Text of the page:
Purton keeps the pressure on Moreira
He draws level but Moreira fights back to maintain a one-winner lead in the Hong Kong jockeys' premiership quest
The battle for riding supremacy in Hong Kong has intensified, thrilling racegoers and keeping them in suspense.
Reigning champion Zac Purton started last Sunday's proceedings just two winners behind former three-time champion Joao Moreira, after having narrowed the gap steadily over the past couple of weeks.
But a double in Races 3 and 4 - aboard Good Luck Friend and Tung Wah Glory respectively - put the Australian on level terms with the Brazilian.
But Moreira did not take it lying down. He kicked one ahead on Ping Hai Bravo in Race 5, before Wellington put Purton back on paragain in Race 7.
Moreira then rounded up the 10-race card aboard Seattle Choice to end the day still ahead - but from two winners to one.
The score now: 89-88.
Mauritian jockey Karis Teetan is a distant third, with 50 winners.
Moreira came close in the first two races, no thanks to party spoiler Grant van Niekerk.
The South African thwarted Moreira in the opener on the Peter Ho-trained Breeze Of Spring, who arrived late to mug Moreira's mount Evan Almighty.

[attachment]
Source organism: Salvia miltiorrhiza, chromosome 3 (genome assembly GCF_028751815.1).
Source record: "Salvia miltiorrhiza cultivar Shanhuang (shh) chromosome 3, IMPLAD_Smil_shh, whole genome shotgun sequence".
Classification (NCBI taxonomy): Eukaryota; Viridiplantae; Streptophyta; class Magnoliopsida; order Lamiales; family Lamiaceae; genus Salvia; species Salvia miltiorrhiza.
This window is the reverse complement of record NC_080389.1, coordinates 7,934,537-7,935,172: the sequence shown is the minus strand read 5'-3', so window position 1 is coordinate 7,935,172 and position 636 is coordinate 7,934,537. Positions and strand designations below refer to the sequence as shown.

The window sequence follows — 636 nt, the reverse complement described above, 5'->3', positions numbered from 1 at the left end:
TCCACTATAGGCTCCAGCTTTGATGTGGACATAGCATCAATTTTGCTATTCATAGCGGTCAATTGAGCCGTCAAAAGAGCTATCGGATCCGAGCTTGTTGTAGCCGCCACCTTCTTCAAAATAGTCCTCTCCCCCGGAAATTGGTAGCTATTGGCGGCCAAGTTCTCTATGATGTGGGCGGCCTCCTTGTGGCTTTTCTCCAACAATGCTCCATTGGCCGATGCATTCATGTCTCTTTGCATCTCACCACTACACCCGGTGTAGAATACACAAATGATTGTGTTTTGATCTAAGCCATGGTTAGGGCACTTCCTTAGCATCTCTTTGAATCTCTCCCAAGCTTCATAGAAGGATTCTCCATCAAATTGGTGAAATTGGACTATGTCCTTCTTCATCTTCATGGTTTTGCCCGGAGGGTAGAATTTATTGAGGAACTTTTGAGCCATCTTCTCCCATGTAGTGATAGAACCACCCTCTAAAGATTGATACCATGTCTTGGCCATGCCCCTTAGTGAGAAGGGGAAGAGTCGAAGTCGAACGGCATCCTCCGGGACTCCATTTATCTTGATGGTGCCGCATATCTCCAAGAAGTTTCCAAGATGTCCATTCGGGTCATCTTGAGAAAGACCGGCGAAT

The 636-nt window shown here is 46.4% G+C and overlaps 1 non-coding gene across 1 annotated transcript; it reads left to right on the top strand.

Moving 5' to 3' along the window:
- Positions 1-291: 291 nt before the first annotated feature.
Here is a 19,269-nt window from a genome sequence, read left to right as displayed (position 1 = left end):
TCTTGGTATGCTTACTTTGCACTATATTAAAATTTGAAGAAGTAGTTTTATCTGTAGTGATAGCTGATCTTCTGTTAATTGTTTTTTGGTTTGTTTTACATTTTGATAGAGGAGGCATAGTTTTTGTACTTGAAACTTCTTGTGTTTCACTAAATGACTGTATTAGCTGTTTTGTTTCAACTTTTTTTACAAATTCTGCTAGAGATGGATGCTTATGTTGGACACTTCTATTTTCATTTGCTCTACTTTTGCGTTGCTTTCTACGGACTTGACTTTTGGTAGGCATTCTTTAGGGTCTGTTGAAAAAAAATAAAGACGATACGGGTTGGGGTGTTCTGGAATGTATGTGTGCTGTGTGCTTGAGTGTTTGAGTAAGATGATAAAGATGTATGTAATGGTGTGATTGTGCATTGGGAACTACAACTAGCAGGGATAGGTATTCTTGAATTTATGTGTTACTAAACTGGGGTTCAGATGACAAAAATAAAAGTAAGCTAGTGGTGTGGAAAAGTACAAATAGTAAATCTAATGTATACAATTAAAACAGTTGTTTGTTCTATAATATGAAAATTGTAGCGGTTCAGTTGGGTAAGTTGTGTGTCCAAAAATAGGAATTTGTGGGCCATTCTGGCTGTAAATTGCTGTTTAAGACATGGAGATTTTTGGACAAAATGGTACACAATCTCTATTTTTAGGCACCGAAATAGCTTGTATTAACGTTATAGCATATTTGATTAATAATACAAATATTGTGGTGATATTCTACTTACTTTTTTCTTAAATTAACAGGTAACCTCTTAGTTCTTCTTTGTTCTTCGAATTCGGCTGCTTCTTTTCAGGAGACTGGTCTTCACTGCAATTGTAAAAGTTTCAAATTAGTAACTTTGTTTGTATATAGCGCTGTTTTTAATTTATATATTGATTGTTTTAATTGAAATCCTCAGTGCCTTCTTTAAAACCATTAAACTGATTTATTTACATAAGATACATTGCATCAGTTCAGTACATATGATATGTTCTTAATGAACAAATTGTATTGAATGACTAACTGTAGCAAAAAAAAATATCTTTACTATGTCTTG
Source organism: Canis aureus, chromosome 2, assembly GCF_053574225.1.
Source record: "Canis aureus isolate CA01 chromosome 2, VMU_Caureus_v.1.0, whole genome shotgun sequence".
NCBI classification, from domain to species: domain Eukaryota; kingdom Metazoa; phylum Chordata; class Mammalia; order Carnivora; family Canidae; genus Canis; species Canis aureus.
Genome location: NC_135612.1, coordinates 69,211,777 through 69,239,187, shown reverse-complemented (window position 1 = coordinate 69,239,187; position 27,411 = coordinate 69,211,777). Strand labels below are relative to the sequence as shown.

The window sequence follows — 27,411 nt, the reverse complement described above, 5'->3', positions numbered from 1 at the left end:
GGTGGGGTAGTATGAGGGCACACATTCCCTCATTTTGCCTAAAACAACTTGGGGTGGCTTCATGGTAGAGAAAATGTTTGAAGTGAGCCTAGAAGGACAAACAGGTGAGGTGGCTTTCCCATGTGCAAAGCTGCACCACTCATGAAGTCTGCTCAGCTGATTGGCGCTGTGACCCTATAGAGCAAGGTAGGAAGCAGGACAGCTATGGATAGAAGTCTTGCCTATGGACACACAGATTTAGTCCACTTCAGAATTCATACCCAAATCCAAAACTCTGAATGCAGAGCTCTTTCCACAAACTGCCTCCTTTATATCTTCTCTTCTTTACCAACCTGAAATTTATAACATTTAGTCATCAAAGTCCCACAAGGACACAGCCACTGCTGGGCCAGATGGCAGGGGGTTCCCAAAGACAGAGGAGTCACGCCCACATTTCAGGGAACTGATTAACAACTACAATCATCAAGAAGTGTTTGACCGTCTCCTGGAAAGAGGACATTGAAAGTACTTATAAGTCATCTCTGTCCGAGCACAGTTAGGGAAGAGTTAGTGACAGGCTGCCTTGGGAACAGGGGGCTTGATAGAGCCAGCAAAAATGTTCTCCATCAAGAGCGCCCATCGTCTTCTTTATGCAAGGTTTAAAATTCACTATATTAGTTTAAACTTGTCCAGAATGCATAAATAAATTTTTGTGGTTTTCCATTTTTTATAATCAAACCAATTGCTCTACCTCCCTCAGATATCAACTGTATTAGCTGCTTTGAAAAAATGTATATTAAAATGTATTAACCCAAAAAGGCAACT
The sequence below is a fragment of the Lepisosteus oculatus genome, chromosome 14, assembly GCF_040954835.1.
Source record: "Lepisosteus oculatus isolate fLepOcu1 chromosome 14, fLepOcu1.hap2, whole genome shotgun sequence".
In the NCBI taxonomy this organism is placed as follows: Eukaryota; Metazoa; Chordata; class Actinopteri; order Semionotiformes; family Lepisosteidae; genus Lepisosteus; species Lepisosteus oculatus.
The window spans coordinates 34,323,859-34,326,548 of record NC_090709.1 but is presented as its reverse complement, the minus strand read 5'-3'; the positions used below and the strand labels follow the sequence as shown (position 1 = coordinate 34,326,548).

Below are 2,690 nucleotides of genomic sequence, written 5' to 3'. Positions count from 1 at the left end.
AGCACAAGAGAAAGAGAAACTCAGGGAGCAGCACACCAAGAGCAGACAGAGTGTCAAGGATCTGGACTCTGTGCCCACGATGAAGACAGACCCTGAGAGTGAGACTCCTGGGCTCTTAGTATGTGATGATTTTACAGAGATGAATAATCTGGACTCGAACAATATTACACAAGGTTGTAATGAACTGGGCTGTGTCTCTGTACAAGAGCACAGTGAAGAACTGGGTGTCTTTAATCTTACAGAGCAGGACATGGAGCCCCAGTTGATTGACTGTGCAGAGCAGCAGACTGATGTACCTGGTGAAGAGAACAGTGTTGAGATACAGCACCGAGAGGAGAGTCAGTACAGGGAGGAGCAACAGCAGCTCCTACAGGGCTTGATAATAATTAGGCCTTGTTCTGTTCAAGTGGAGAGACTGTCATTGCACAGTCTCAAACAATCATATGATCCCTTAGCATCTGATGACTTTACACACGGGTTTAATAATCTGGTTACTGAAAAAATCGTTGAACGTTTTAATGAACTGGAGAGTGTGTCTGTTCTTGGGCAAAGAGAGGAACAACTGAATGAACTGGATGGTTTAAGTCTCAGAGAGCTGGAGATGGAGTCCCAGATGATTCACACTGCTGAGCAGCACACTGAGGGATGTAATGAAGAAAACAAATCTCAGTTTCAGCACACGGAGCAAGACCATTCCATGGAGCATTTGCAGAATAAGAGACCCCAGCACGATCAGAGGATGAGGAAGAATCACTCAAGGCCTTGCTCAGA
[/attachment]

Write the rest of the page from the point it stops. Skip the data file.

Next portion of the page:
Van Niekerk pulled off the same trick in the next event, driving the Richard Gibson-trained Full Power to pip Moreira on Family Leader.
The HK$20 million (S$3.73 million BMW Hong Kong Derby over 2,000m in Race 8 nearly produced a mammoth boilover.
Had jockey Blake Shinn's field-rounding move worked out, he would have masterminded the biggest Hong Kong Derby upset since Holy Grail's 183-1 shock in 1999.
His 289-1 mount Playa Del Puente lost by just a neck to 1.7 favourite Golden Sixty.
The victory was a first in the event for jockey Vincent Ho, who ended a run of outs for "homegrown" riders in the blue-riband race going back to 1995.
It was also a first Derby for trainer Francis Lui and owner Stanley Chan, and the first time in the professional era - since 1971 - that a native Hong Kong trainer, jockey and owner combined for victory.
Shin was full of praise for his long-shot mount.
"He ran his heart out," the Australian said. "We left nothing to chance and put everything on the table when they slowed mid-race, we put it to the rest of the field.
"I knew my horse had a lot of stamina and I had confidence taking off that he would keep going - he did that, he was there for me, he just got beat by a superstar horse on the rise."
Golden Sixty became only the second horse, after Rapper Dragon in 2017, to win all three legs of the Four-Year-Old Classic Series.
He had early captured the Hong Kong Classic Mile over 1,600m and the Hong Kong Classic Cup over 1,800m.